Watch our videos above on splitting and planting aloes.
There’s still lots of chores to do during lockdown to keep your garden looking gorgeous!
Feed citrus trees, aloes and succulents, watering when needed.
Deadhead roses, remove any diseased stems and add a little feed to the roots.
Prepare the soil by adding plenty of manure and compost.
Collect fallen leaves to add to your compost heap. If you haven’t made a compost heap simply put the leaves in a plastic sack, with holes made in the bottom, then sprinkle with water. After about a year the leaves will have rotted down into valuable leaf mulch providing a feed for the soil.
Look out for snails lurking under leaves or around rims of containers, and check plants for any other pests.
Add a mulch around trees and shrubs, making sure it isn’t touching the base of the plant.
Keep weeding, but, if possible, leave some seed heads for wildlife and birds.
Water containers carefully so they don’t dry out and stay moist, not wet! If roots are visible through drainage holes the plant needs to be moved to a larger suitable container, and kept watered until established in its new home.
In the veggie garden dig up root crops, such as potatoes, beetroot and carrots, leaving out to dry in the sun before storing.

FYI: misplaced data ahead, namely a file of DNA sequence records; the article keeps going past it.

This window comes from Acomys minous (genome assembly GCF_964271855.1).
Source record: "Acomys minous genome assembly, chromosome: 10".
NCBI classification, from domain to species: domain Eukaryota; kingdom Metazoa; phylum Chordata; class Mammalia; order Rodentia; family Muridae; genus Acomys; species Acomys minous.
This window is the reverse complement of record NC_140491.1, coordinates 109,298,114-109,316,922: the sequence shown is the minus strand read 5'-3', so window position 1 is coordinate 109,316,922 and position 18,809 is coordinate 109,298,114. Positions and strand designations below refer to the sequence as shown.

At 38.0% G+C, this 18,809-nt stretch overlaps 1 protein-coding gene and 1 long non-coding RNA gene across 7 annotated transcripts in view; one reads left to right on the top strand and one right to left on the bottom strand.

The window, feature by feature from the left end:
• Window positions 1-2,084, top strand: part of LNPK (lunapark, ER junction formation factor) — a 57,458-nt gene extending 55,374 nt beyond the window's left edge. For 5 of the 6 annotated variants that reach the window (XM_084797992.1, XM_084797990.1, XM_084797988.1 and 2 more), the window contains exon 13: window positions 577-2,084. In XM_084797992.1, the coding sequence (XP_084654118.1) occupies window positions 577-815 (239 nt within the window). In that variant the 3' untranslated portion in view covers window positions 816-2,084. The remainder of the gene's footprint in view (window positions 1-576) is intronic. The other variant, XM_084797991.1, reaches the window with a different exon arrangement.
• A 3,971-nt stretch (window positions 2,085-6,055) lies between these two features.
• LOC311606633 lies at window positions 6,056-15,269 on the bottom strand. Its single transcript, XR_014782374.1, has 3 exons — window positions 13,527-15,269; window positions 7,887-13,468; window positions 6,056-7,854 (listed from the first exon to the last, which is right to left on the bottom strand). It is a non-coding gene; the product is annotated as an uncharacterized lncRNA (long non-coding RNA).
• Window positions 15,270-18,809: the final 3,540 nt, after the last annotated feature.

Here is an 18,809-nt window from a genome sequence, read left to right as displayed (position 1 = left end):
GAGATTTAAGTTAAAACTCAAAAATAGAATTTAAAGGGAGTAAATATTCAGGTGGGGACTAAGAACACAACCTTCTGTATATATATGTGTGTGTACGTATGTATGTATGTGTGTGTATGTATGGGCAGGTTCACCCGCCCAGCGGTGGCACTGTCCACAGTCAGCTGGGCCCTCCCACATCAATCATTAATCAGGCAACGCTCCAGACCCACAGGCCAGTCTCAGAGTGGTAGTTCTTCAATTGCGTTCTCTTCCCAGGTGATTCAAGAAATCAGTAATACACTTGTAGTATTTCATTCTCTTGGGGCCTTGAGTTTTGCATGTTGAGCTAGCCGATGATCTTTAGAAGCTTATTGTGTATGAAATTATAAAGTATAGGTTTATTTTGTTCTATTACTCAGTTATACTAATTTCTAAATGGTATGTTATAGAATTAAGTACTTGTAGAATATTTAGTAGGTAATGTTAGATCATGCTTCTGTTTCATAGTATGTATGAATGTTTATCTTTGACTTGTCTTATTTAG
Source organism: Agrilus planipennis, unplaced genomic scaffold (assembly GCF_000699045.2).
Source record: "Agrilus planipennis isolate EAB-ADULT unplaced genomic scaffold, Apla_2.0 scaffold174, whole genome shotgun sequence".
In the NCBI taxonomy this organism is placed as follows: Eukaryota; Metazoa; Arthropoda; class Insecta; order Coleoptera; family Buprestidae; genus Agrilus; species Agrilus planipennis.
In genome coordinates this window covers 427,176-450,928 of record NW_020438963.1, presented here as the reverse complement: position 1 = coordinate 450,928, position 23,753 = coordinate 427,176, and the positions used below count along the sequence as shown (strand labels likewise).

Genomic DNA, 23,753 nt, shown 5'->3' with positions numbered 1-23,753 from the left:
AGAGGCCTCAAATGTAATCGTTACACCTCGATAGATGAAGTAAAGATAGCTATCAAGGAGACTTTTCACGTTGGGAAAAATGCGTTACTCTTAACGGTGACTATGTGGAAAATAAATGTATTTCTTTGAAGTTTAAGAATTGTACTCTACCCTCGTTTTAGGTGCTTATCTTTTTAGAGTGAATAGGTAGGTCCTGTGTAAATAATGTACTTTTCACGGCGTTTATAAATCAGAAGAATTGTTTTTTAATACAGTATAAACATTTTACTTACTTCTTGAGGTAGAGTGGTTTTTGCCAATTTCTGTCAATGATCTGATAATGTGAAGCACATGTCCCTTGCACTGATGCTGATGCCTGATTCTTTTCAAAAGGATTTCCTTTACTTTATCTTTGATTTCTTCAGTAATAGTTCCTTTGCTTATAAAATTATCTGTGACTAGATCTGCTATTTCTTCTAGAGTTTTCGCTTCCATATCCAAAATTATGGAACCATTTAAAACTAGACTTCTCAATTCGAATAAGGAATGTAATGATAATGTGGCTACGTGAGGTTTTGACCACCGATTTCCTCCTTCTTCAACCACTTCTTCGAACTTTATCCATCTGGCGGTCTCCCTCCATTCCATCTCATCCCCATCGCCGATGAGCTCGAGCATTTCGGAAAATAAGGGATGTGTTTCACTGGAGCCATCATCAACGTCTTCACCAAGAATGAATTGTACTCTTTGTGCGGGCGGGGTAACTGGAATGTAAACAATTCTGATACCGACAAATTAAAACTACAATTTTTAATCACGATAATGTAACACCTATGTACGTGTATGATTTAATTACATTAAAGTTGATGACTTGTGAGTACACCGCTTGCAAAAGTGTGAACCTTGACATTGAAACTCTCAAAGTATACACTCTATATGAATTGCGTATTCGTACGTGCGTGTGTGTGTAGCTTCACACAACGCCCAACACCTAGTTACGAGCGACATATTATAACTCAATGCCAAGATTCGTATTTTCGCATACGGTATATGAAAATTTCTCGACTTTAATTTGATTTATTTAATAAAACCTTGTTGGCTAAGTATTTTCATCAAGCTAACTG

Any other veg can be harvested, leaving the plot to be dug over, weeds removed and compost added to enrich the soil and improve drainage. Cut off the stems of pea and bean plants, leaving just the roots, which are rich in nitrogen. Leafy vegetables that need plenty of nitrogen will thrive if planted in this area.
Once the soil is prepared you can plant winter lettuce, garlic, broad beans, onions and cabbages.
Mint, parsley, chives, rosemary, sage and thyme can also be planted now.
Stay safe and keep busy!
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We at village gardens have a knowledge of all of your local edible plants here in South Africa. We can happily plant up your garden with edibles of all varieties from Mediterranean herbs and local indigenous edibles. We are surrounded by such stunning hardy indigenous plants, let’s get back to nature and have our own garden of local goodness.